Longitudinal analyses of cerebrospinal fluid α-Synuclein in prodromal and early Parkinson's disease

for the PPMI study

Research output: Contribution to journalArticlepeer-review

37 Scopus citations

Abstract

Background: Aggregation of α-synuclein is central to the pathophysiology of PD. Biomarkers related to α-synuclein may be informative for PD diagnosis/progression. Objectives: To analyze α-synuclein in CSF in drug-naïve PD, healthy controls, and prodromal PD in the Parkinson's Progression Markers Initiative. Methods: Over up to 36-month follow-up, CSF total α-synuclein and its association with MDS-UPDRS motor scores, cognitive assessments, and dopamine transporter imaging were assessed. Results: The inception cohort included PD (n = 376; age [mean {standard deviation} years]: 61.7 [9.62]), healthy controls (n = 173; age, 60.9 [11.3]), hyposmics (n = 16; age, 68.3 [6.15]), and idiopathic rapid eye movement sleep behavior disorder (n = 32; age, 69.3 [4.83]). Baseline CSF α-synuclein was lower in manifest and prodromal PD versus healthy controls. Longitudinal α-synuclein decreased significantly in PD at 24 and 36 months, did not change in prodromal PD over 12 months, and trended toward an increase in healthy controls. The decrease in PD was not shown when CSF samples with high hemoglobin concentration were removed from the analysis. CSF α-synuclein changes did not correlate with longitudinal MDS-UPDRS motor scores or dopamine transporter scan. Conclusions: CSF α-synuclein decreases early in the disease, preceding motor PD. CSF α-synuclein does not correlate with progression and therefore does not reflect ongoing dopaminergic neurodegeneration. Decreased CSF α-synuclein may be an indirect index of changes in the balance between α-synuclein secretion, solubility, or aggregation in the brain, reflecting its overall turnover. Additional biomarkers more directly related to α-synuclein pathophysiology and disease progression and other markers to be identified by, for example, proteomics and metabolomics are needed.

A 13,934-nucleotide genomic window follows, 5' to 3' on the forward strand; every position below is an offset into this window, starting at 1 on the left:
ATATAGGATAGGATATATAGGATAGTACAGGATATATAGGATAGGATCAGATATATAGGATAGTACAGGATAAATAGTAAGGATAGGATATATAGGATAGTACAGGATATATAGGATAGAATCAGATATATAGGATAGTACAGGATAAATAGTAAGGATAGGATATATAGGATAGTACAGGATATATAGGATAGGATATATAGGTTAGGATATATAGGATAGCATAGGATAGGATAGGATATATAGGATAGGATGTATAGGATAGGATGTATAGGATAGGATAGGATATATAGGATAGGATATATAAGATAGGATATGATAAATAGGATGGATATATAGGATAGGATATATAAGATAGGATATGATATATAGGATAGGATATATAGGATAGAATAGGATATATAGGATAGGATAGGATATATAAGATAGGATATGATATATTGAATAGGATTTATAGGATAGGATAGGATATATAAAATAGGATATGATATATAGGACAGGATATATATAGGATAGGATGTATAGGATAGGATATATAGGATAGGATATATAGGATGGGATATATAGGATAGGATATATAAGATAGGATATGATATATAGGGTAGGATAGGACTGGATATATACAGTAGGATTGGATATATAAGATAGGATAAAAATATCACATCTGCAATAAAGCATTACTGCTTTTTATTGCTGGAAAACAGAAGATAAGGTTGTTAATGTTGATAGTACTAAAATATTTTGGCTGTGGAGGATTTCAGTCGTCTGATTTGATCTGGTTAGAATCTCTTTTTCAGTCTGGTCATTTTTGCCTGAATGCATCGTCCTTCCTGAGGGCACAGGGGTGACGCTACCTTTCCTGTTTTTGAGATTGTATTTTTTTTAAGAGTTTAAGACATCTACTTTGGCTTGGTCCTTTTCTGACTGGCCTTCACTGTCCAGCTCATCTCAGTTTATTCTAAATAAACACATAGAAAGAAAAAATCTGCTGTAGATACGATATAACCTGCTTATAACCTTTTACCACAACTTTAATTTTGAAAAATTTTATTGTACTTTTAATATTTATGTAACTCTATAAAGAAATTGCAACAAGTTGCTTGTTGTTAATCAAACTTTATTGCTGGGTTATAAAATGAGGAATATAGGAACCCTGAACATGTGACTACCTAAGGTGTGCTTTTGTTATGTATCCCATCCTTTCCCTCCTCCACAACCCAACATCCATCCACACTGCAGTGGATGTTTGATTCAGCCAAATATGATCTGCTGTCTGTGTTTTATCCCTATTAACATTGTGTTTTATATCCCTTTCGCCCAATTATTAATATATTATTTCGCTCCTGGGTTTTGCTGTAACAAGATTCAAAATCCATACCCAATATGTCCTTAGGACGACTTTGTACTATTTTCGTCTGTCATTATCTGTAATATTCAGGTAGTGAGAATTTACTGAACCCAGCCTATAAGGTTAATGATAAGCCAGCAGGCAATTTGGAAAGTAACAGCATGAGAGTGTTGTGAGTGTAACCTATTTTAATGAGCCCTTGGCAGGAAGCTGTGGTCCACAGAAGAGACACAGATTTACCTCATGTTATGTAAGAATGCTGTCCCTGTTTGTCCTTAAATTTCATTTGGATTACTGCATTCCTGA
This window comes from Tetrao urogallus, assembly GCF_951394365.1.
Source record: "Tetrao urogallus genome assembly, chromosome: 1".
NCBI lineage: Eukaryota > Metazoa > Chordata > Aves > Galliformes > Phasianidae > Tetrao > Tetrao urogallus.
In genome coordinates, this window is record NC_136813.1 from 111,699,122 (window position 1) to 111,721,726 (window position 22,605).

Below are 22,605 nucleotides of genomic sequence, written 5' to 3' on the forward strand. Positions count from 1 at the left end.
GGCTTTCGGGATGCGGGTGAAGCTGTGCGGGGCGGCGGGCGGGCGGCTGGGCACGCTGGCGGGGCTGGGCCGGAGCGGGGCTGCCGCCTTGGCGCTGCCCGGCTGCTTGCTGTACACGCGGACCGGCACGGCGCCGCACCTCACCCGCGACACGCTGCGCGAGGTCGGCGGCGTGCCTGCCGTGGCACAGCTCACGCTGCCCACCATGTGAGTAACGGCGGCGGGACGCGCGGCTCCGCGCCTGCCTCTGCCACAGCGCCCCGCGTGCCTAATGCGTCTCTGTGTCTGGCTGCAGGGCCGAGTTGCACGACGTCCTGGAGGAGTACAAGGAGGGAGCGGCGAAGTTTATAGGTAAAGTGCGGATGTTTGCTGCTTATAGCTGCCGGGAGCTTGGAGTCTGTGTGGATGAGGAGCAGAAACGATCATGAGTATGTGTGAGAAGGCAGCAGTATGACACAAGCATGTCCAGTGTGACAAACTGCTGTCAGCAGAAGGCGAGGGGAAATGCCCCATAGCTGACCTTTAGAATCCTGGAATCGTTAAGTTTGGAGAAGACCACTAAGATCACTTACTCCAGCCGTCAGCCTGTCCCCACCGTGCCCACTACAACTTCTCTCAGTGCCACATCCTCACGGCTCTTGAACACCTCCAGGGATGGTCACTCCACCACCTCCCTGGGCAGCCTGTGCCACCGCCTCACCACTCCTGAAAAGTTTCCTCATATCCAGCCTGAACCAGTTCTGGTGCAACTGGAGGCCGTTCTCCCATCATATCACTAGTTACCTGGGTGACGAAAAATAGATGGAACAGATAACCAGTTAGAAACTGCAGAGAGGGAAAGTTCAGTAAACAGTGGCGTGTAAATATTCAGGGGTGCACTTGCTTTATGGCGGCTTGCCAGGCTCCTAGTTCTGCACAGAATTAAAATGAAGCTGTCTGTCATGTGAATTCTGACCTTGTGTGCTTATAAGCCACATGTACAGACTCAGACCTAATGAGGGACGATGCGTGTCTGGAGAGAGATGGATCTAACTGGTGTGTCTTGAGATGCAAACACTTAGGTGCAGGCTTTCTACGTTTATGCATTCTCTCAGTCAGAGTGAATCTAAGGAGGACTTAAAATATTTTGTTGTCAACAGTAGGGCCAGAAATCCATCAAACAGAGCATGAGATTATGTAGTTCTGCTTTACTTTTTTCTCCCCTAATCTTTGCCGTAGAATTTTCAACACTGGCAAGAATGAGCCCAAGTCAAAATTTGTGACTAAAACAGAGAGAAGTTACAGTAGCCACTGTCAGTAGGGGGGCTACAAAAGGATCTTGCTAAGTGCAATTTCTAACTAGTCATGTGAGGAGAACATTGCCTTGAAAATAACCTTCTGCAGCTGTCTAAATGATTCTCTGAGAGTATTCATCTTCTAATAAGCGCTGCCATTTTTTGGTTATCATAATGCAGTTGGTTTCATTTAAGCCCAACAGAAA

Original languageEnglish (US)
Pages (from-to)1354-1364
Number of pages11
JournalMovement Disorders
Volume34
Issue number9
DOIs
StatePublished - Sep 1 2019

Keywords

  • Parkinson's disease/parkinsonism
  • cohort studies
  • outcome research

ASJC Scopus subject areas

  • Neurology
  • Clinical Neurology

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